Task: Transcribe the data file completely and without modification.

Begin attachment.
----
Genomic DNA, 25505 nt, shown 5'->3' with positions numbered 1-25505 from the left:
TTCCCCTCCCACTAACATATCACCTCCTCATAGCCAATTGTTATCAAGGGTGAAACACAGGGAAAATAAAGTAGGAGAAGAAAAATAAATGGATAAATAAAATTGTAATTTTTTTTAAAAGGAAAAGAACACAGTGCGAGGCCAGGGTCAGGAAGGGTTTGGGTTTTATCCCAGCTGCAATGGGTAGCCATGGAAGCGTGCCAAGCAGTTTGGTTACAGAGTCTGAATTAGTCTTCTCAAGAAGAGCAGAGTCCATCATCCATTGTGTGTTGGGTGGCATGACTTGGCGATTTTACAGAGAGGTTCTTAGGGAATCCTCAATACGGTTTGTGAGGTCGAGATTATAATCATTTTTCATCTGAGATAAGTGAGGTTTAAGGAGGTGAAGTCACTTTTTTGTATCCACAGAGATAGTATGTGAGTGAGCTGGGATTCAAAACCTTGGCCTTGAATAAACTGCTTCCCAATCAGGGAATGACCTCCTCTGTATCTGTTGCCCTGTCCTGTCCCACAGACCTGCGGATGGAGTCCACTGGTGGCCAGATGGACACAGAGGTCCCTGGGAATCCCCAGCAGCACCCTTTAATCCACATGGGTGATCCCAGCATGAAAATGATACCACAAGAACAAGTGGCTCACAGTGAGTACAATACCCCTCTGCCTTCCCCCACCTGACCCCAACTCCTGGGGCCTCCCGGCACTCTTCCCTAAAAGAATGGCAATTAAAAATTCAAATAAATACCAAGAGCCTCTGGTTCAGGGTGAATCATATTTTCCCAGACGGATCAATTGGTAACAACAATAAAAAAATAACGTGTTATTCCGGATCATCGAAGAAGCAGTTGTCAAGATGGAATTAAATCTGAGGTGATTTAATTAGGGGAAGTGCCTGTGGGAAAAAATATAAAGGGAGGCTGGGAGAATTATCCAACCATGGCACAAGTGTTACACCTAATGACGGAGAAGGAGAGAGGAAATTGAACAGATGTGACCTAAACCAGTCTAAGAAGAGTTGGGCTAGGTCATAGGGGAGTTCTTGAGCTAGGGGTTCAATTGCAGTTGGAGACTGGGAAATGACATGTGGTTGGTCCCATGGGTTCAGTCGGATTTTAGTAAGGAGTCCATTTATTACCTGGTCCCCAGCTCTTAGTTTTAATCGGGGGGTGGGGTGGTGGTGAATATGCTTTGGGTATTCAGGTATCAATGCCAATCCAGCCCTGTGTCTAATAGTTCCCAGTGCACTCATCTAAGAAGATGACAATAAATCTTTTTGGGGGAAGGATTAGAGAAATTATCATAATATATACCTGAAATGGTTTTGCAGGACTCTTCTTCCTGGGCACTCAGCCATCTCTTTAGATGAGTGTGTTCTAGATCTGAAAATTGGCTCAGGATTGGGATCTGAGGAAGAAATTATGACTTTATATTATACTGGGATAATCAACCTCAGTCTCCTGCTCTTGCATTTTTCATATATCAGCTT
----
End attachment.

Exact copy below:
Genomic DNA, 25505 nt, shown 5'->3' with positions numbered 1-25505 from the left:
TTCCCCTCCCACTAACATATCACCTCCTCATAGCCAATTGTTATCAAGGGTGAAACACAGGGAAAATAAAGTAGGAGAAGAAAAATAAATGGATAAATAAAATTGTAATTTTTTTTAAAAGGAAAAGAACACAGTGCGAGGCCAGGGTCAGGAAGGGTTTGGGTTTTATCCCAGCTGCAATGGGTAGCCATGGAAGCGTGCCAAGCAGTTTGGTTACAGAGTCTGAATTAGTCTTCTCAAGAAGAGCAGAGTCCATCATCCATTGTGTGTTGGGTGGCATGACTTGGCGATTTTACAGAGAGGTTCTTAGGGAATCCTCAATACGGTTTGTGAGGTCGAGATTATAATCATTTTTCATCTGAGATAAGTGAGGTTTAAGGAGGTGAAGTCACTTTTTTGTATCCACAGAGATAGTATGTGAGTGAGCTGGGATTCAAAACCTTGGCCTTGAATAAACTGCTTCCCAATCAGGGAATGACCTCCTCTGTATCTGTTGCCCTGTCCTGTCCCACAGACCTGCGGATGGAGTCCACTGGTGGCCAGATGGACACAGAGGTCCCTGGGAATCCCCAGCAGCACCCTTTAATCCACATGGGTGATCCCAGCATGAAAATGATACCACAAGAACAAGTGGCTCACAGTGAGTACAATACCCCTCTGCCTTCCCCCACCTGACCCCAACTCCTGGGGCCTCCCGGCACTCTTCCCTAAAAGAATGGCAATTAAAAATTCAAATAAATACCAAGAGCCTCTGGTTCAGGGTGAATCATATTTTCCCAGACGGATCAATTGGTAACAACAATAAAAAAATAACGTGTTATTCCGGATCATCGAAGAAGCAGTTGTCAAGATGGAATTAAATCTGAGGTGATTTAATTAGGGGAAGTGCCTGTGGGAAAAAATATAAAGGGAGGCTGGGAGAATTATCCAACCATGGCACAAGTGTTACACCTAATGACGGAGAAGGAGAGAGGAAATTGAACAGATGTGACCTAAACCAGTCTAAGAAGAGTTGGGCTAGGTCATAGGGGAGTTCTTGAGCTAGGGGTTCAATTGCAGTTGGAGACTGGGAAATGACATGTGGTTGGTCCCATGGGTTCAGTCGGATTTTAGTAAGGAGTCCATTTATTACCTGGTCCCCAGCTCTTAGTTTTAATCGGGGGGTGGGGTGGTGGTGAATATGCTTTGGGTATTCAGGTATCAATGCCAATCCAGCCCTGTGTCTAATAGTTCCCAGTGCACTCATCTAAGAAGATGACAATAAATCTTTTTGGGGGAAGGATTAGAGAAATTATCATAATATATACCTGAAATGGTTTTGCAGGACTCTTCTTCCTGGGCACTCAGCCATCTCTTTAGATGAGTGTGTTCTAGATCTGAAAATTGGCTCAGGATTGGGATCTGAGGAAGAAATTATGACTTTATATTATACTGGGATAATCAACCTCAGTCTCCTGCTCTTGCATTTTTCATATATCAGCTT